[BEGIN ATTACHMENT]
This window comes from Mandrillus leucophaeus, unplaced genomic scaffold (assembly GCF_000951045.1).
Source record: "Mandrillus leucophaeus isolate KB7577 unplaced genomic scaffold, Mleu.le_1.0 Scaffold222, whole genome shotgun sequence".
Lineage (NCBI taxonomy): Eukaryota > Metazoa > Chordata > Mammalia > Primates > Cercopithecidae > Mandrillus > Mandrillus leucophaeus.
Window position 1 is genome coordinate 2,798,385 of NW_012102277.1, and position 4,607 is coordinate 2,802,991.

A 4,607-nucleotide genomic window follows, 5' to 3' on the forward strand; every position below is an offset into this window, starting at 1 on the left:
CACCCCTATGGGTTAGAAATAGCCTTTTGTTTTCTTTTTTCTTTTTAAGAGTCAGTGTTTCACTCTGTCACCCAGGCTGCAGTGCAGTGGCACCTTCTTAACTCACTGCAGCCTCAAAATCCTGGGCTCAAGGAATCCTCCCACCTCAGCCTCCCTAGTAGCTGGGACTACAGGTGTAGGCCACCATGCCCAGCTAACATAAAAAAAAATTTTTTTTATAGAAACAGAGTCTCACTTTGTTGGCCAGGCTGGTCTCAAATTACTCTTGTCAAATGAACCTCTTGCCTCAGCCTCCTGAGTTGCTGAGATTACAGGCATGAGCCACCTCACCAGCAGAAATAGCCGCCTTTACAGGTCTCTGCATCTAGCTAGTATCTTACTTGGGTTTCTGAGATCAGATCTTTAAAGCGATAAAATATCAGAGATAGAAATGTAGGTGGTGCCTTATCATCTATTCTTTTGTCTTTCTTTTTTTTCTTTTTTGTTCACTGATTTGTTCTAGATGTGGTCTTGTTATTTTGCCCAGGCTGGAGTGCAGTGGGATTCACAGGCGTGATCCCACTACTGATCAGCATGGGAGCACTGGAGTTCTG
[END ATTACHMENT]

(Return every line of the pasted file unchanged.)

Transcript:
This window comes from Mandrillus leucophaeus, unplaced genomic scaffold (assembly GCF_000951045.1).
Source record: "Mandrillus leucophaeus isolate KB7577 unplaced genomic scaffold, Mleu.le_1.0 Scaffold222, whole genome shotgun sequence".
Lineage (NCBI taxonomy): Eukaryota > Metazoa > Chordata > Mammalia > Primates > Cercopithecidae > Mandrillus > Mandrillus leucophaeus.
Window position 1 is genome coordinate 2,798,385 of NW_012102277.1, and position 4,607 is coordinate 2,802,991.

A 4,607-nucleotide genomic window follows, 5' to 3' on the forward strand; every position below is an offset into this window, starting at 1 on the left:
CACCCCTATGGGTTAGAAATAGCCTTTTGTTTTCTTTTTTCTTTTTAAGAGTCAGTGTTTCACTCTGTCACCCAGGCTGCAGTGCAGTGGCACCTTCTTAACTCACTGCAGCCTCAAAATCCTGGGCTCAAGGAATCCTCCCACCTCAGCCTCCCTAGTAGCTGGGACTACAGGTGTAGGCCACCATGCCCAGCTAACATAAAAAAAAATTTTTTTTATAGAAACAGAGTCTCACTTTGTTGGCCAGGCTGGTCTCAAATTACTCTTGTCAAATGAACCTCTTGCCTCAGCCTCCTGAGTTGCTGAGATTACAGGCATGAGCCACCTCACCAGCAGAAATAGCCGCCTTTACAGGTCTCTGCATCTAGCTAGTATCTTACTTGGGTTTCTGAGATCAGATCTTTAAAGCGATAAAATATCAGAGATAGAAATGTAGGTGGTGCCTTATCATCTATTCTTTTGTCTTTCTTTTTTTTCTTTTTTGTTCACTGATTTGTTCTAGATGTGGTCTTGTTATTTTGCCCAGGCTGGAGTGCAGTGGGATTCACAGGCGTGATCCCACTACTGATCAGCATGGGAGCACTGGAGTTCTG